# Remove constant pressure solution using nullspace with PETSc

When solving (Navier-)Stokes equations with BC (Dirichlet or Neumann) on the velocity only, the pressure is only defined up to an additive constant.

There are examples in the FF documentation that use a penalization term to compensate for this issue, but I am interested in a more exact approach. I am specifically trying to use the `nullspace` argument in a PETSc Mat object to remove the constant part of the pressure.

``````real[int,int] nullsp(J.n,1);
Wh def(pconst) = [0,0,1]; // Define the nullspace (constant pressure field)
ChangeNumbering(J, pconst[], nullsp(:,0)); // convert to PETSc numbering
set(J, sparams = "-pc_type lu", nullspace = nullsp); // attach nullspace to Mat
``````

However, when Iâ€™ve tried to implement this in a MWE (attached), I do not get expected behavior. Does anyone have any insights into why this isnâ€™t working?
navier-stokes-2d-PETSc-cavity.edp (3.8 KB)
*This example is derived from `examples/hpddm/navier-stokes-2d-PETSc.edp`.

Is your RHS in the image of `J`?

Not exactly. `J` is built from a linearization of the RHS. However, since the pressure appears only as a linear term, that part of the RHS is in the image of `J`.

One issue is that you are using an exact LU factorization to deal with `J`, but since the problem is singular, the factorization may be inaccurate. You usually want to switch to field split to deal with this more efficiently from a numerical point of view.

True. I hadnâ€™t thought of that issue. So does this mean that `nullspace` only works for iterative methods? I guess that addressing the issue by projecting the problem onto the non-singular subspace (outside of the defined nullspace) would destroy the sparsity structure of the operatorâ€¦

It sounds like an easier fix would be to replace one row of the problem with a Dirichlet constraint on the pressure. However, I am not sure how to do this in parallel. Here is a MWE that works for 1 proc, but fails with >1 proc because the part of the row stored on other procs is not set to zero. Do you have any idea about how to correctly implement this? Even for 1 proc, this implementation is probably far from optimalâ€¦
navier-stokes-2d-PETSc-MWE.edp (4.2 KB)

You could multiply `pconst[]` by `J.D` to make sure that only a value on the interior of the subdomain is locked (and thus, the row will only be set by the current process).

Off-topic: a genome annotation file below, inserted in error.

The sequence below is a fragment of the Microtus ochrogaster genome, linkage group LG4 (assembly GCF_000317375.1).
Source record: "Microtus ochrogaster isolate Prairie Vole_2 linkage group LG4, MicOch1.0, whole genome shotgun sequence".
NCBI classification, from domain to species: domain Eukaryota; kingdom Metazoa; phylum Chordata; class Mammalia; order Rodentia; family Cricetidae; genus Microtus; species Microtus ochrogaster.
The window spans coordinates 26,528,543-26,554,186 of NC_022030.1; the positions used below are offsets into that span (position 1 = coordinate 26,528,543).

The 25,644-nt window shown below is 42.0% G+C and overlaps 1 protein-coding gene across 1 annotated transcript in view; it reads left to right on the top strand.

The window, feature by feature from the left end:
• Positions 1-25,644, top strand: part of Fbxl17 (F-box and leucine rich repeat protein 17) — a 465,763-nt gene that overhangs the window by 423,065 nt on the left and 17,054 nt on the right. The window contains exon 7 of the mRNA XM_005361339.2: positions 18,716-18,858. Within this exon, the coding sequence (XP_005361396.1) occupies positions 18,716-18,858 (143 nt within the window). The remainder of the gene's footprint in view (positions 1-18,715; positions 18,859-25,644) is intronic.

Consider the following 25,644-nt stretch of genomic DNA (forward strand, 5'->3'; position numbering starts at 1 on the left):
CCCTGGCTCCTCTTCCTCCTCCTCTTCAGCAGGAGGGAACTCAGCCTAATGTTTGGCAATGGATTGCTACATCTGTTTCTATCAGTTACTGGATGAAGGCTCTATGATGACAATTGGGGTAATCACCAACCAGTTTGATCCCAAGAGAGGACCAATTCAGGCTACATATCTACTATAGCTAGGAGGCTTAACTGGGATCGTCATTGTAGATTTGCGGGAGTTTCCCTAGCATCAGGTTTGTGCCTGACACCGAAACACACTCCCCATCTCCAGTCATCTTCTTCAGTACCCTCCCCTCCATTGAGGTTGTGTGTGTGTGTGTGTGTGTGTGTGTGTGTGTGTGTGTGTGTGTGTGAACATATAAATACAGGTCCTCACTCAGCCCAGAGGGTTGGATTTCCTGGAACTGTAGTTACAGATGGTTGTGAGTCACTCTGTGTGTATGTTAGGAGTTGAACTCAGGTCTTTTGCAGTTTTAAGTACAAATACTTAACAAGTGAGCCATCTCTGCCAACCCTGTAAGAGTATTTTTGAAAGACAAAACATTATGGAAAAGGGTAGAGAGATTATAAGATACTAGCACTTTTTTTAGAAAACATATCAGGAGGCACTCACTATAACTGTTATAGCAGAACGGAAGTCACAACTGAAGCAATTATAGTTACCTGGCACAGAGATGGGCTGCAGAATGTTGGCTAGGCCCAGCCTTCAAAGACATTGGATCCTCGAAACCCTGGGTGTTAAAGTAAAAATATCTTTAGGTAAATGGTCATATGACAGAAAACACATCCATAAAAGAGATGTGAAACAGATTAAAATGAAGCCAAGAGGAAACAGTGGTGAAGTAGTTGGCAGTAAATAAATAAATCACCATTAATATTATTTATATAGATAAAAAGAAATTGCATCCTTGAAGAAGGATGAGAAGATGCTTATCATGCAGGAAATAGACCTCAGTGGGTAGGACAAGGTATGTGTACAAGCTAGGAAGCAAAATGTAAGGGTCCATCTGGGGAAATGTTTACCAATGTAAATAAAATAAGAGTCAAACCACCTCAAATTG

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This helps, but I think it still doesnâ€™t communicate that the row should be set to zero everywhere except on the diagonal. I only get quadratic convergence with 1 proc.
navier-stokes-2d-PETSc-MWE2.edp (4.2 KB)

OK, letâ€™s backup a bit. What do you want to do, precisely? If you are just looking at imposing a mean pressure of 0, without penalizing the pressure block, you could simply add a Lagrange multiplier defined as

``````varf vL([u1, u2, p], [v1, v2, q])  = int2d(Th)(q);
``````

Then, your Jacobian would become

``````Mat N = [[J,  L],
[L', 0]];
``````

Doesnâ€™t this work?

Yes, you are right. Thatâ€™s exactly what I have normally done up until now, and it does work.

This detour came about because I was curious if the same result could be achieved without the extra step of augmenting the system with a Lagrange multiplier/constraint. But I am now convinced that simply locking a single DOF (common in the finite-difference literature) does not work, since the finite element method leverages a weak formulation. In a finite element approach, significant, spatially-localized errors appear near the replaced DOF since the weak statement cannot enforce both continuity and a pressure constraint simultaneously. This should have been obvious â€“ sorry to bother!

Right, locking is often done in computational solid mechanics, but Iâ€™ve never seen applied to CFD. Iâ€™m sorry itâ€™s one of these times where the solution of a difficult question is not simple and easy.

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Is it any better if you just replace p with dp/dx and introduce dp/dy?
Now you are solving for two variables but there may be benefits and how
many more non-zero matrix elements do you get?

Interesting idea, but I donâ€™t think that would be simpler or cleaner in my case.